A civic-minded team of scientists, city leaders and (we’re pretty sure) sci-fi fans has just hatched a cool idea that’s one part Stargate, one part Star Trek, and all parts awesome: placing a pair of high-tech public “portals” in two European cities, giving anyone who’s strolling past a real-time look into life as it’s happening hundreds of miles apart.

The pair of giant circular windows into other places have gone online in Lithuania and Poland, relying on massive video screens and the internet to give people a visual, if not quite physical, connection. The debut installation from a team called the PORTAL project, they’re the first of what the team hopes is several more two-way portals connecting far-away people and places across the world. Both portals are in high-traffic public areas; one is near a train station in the Lithuanian capital of Vilnius; the other is located in the central square in Lublin.

 

They may be more than 250 miles apart, but residents in the two cities can gaze through a futuristic wormhole that shrinks the distance to make it feel like there’s a whole other world just on the other side of the glass. In pictures, the portals exude a tantalizing invitation to step right through and reemerge in a new place — which, of course, we don’t have the technology for, just yet.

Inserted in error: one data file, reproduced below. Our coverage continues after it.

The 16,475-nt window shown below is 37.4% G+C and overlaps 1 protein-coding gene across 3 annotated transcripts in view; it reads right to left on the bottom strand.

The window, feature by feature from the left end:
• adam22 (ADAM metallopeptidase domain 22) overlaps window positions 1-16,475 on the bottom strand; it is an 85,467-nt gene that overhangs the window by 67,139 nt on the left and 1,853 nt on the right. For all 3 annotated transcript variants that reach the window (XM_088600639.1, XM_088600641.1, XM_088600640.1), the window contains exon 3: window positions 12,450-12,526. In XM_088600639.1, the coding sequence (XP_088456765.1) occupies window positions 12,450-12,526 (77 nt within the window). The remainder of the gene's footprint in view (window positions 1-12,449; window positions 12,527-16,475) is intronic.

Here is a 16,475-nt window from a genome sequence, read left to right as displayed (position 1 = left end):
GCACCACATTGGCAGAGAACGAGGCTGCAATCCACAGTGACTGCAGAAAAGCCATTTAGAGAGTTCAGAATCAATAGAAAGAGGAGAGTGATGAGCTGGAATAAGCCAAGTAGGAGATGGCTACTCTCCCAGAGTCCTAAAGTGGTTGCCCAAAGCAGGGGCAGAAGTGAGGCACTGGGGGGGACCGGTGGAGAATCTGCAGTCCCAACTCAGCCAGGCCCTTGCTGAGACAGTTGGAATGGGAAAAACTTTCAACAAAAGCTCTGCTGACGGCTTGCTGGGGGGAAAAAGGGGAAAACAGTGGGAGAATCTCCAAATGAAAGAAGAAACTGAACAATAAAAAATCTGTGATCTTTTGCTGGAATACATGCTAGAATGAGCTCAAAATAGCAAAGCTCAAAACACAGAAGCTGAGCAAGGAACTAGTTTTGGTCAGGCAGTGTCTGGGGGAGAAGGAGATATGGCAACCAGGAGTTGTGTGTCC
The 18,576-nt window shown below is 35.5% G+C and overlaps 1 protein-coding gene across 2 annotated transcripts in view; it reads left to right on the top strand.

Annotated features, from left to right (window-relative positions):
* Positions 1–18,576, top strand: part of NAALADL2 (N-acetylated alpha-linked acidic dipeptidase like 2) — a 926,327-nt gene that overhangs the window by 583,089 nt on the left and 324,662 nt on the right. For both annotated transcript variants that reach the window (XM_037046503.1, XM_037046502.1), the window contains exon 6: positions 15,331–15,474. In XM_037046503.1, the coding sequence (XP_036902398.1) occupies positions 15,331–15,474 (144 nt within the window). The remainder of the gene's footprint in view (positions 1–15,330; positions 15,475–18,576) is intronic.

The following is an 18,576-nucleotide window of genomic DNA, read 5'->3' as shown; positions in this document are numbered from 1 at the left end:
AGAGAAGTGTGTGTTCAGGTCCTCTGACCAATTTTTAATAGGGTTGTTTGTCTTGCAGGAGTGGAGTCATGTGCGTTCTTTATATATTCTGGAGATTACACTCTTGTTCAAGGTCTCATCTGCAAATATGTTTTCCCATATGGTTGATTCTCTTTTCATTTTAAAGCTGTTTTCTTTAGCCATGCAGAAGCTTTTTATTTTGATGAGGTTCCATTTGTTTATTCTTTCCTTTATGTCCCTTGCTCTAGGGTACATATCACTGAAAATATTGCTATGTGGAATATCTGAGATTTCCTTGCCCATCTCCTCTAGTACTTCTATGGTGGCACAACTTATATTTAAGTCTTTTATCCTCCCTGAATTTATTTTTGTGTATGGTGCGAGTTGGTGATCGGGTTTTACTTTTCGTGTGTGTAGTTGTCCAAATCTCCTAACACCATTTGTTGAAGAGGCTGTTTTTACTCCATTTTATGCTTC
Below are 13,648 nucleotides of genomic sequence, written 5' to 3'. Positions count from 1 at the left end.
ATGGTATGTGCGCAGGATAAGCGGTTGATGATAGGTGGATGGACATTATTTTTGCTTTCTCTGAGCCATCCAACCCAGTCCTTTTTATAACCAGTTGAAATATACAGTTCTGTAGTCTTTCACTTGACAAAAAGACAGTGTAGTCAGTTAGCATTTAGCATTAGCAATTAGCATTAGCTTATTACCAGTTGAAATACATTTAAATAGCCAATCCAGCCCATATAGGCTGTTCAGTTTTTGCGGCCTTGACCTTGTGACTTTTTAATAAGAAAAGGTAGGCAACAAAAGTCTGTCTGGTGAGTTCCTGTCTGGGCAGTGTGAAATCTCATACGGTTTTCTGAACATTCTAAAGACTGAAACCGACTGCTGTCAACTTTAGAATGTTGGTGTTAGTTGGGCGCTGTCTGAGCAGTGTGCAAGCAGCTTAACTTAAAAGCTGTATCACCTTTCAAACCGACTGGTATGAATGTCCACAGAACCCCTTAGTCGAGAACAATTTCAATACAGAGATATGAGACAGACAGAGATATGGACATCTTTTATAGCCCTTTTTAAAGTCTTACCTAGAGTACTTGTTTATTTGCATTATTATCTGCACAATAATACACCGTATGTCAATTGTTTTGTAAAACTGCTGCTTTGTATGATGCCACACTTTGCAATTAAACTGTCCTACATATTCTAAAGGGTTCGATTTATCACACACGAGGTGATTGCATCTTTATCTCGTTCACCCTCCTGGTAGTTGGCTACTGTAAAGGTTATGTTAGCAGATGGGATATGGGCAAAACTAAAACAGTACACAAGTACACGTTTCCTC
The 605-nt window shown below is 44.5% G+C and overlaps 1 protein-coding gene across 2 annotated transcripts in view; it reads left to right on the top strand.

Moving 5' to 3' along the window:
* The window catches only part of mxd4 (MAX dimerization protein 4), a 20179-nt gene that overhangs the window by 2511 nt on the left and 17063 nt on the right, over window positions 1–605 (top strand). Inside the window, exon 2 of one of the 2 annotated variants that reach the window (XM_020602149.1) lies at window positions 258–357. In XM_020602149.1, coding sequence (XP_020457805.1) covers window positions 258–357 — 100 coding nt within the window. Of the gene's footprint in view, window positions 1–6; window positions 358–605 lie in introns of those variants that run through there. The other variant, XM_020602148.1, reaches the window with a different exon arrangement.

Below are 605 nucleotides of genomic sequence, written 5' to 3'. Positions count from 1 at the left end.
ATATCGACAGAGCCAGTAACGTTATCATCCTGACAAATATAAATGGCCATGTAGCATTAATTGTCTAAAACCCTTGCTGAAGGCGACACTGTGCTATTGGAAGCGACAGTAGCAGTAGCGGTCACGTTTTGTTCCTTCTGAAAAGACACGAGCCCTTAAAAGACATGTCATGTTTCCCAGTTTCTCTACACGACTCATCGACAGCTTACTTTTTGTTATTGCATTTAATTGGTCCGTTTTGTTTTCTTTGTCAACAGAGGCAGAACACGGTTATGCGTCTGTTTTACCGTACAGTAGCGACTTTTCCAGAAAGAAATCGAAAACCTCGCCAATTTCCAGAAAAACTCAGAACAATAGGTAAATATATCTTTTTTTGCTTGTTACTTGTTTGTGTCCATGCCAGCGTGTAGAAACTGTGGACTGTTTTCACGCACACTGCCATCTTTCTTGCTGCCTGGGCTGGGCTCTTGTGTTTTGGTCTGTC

Still, that idea of bringing people closer is what spurred the project in the first place. With their circular display surfaces and life-sized dimensions, there’s a little more to the portals than just rigging up a pair of live-feed cameras, and the know-how for the project came from engineers at Vilnius Gediminas Technical University’s LinkMenų fabrikas center.

“‘Humanity is facing a lot of problems, be it social polarization, climate change, or economic issues. Though if we look closely, it’s not a lack of brilliant scientists, activists or leaders, knowledge or technology that cause the fragmentation of humanity. It’s tribalism, lack of empathy, and a secluded perception of the world, which is often limited to our national borders,” explains Benediktas Gylys, president of the namesake Benediktas Gylys Foundation that came up with the idea and coordinated the resources to make it happen.

“That’s why we’ve decided to bring the crazy idea of PORTAL to life — it is a bridge to unity, an invitation to rise above prejudices, above the disagreements that belong to the past, it’s an invitation to rise above the illusion of us and them.”

Think of it as a use of technology straight out of Star Trek’s barrier-breaking playbook; the kind of unifying science fiction that Gene Roddenberry would probably endorse. With the first portal pair opened on May 26, plans are already in the works to connect the Vilnius portal with more far-away places, including London and Reykjavik. Once these portals are installed in enough places, maybe science will have figured out a way to let people actually step through them.